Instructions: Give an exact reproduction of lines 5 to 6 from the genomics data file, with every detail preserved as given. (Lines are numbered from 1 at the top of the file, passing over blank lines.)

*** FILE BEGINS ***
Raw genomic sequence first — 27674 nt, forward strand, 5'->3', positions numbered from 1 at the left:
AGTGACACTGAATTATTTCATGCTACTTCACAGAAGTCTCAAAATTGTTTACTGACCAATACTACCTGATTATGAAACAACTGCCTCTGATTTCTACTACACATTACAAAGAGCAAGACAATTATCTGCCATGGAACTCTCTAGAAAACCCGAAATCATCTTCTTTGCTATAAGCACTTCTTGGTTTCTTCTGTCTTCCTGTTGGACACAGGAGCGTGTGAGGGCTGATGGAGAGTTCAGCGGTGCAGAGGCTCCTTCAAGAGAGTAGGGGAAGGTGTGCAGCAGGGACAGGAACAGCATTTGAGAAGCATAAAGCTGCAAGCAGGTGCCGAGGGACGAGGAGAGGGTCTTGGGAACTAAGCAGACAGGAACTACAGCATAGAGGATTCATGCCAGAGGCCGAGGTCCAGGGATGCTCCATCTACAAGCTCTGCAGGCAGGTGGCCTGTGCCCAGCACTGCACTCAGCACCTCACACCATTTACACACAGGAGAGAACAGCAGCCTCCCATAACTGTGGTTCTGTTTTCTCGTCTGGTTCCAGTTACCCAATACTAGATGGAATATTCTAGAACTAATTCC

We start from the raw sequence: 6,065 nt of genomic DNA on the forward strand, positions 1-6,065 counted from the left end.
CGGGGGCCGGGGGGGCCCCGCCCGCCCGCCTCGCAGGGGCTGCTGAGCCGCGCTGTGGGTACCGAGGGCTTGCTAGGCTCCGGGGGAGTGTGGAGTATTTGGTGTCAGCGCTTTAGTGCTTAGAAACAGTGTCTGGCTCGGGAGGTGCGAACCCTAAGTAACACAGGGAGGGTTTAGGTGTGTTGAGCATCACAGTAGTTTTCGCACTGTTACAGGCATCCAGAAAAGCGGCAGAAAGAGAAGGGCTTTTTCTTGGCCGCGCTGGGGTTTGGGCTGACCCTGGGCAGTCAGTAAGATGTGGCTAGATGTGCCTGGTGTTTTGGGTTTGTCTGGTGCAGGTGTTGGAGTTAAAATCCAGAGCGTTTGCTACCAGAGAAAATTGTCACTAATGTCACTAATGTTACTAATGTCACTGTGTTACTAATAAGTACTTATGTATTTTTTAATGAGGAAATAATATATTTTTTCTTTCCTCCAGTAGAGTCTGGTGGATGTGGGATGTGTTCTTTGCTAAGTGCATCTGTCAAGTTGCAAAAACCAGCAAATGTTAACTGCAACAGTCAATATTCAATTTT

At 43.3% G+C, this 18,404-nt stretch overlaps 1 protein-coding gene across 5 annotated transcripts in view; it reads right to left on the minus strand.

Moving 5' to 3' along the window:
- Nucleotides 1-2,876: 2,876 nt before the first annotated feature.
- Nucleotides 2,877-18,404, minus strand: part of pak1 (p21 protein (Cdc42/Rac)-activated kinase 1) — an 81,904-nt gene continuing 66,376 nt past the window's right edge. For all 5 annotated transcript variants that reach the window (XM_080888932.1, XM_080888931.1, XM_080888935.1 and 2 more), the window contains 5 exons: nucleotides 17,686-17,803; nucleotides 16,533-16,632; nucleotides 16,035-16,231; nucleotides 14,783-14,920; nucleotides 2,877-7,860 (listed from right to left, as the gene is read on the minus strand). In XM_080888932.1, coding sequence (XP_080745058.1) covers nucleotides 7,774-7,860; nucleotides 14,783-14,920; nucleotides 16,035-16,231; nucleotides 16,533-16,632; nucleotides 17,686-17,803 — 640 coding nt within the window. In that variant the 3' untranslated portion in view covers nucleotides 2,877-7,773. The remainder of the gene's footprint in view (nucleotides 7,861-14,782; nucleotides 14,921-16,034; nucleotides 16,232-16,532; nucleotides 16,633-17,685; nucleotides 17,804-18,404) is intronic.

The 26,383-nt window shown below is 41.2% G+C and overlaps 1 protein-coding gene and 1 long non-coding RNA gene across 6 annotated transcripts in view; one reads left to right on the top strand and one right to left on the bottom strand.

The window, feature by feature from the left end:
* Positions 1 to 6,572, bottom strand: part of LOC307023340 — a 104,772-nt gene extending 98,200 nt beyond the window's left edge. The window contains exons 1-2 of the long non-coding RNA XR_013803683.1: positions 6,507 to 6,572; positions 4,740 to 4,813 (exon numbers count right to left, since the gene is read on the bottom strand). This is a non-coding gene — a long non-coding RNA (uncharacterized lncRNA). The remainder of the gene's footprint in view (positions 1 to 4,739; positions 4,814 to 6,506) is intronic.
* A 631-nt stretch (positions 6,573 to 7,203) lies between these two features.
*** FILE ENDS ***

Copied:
At 43.3% G+C, this 18,404-nt stretch overlaps 1 protein-coding gene across 5 annotated transcripts in view; it reads right to left on the minus strand.

Moving 5' to 3' along the window: